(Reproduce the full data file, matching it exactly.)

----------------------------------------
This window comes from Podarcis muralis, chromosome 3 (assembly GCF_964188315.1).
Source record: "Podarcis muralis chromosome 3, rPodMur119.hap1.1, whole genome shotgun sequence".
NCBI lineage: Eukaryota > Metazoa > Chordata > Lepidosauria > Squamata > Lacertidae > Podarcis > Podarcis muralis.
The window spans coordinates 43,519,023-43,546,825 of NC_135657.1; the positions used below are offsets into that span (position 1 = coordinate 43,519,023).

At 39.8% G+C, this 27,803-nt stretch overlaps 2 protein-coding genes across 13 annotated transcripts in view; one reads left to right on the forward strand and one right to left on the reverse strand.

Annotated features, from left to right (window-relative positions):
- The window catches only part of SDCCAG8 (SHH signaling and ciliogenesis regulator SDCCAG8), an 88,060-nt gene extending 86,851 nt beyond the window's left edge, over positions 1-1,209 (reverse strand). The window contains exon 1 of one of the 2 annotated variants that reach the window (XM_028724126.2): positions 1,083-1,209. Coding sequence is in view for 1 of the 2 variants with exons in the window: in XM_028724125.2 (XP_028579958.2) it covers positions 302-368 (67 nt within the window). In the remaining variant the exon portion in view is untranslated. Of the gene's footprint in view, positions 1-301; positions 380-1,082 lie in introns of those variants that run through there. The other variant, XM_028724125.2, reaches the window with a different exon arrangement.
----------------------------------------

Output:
This window comes from Podarcis muralis, chromosome 3 (assembly GCF_964188315.1).
Source record: "Podarcis muralis chromosome 3, rPodMur119.hap1.1, whole genome shotgun sequence".
NCBI lineage: Eukaryota > Metazoa > Chordata > Lepidosauria > Squamata > Lacertidae > Podarcis > Podarcis muralis.
The window spans coordinates 43,519,023-43,546,825 of NC_135657.1; the positions used below are offsets into that span (position 1 = coordinate 43,519,023).

At 39.8% G+C, this 27,803-nt stretch overlaps 2 protein-coding genes across 13 annotated transcripts in view; one reads left to right on the forward strand and one right to left on the reverse strand.

Annotated features, from left to right (window-relative positions):
- The window catches only part of SDCCAG8 (SHH signaling and ciliogenesis regulator SDCCAG8), an 88,060-nt gene extending 86,851 nt beyond the window's left edge, over positions 1-1,209 (reverse strand). The window contains exon 1 of one of the 2 annotated variants that reach the window (XM_028724126.2): positions 1,083-1,209. Coding sequence is in view for 1 of the 2 variants with exons in the window: in XM_028724125.2 (XP_028579958.2) it covers positions 302-368 (67 nt within the window). In the remaining variant the exon portion in view is untranslated. Of the gene's footprint in view, positions 1-301; positions 380-1,082 lie in introns of those variants that run through there. The other variant, XM_028724125.2, reaches the window with a different exon arrangement.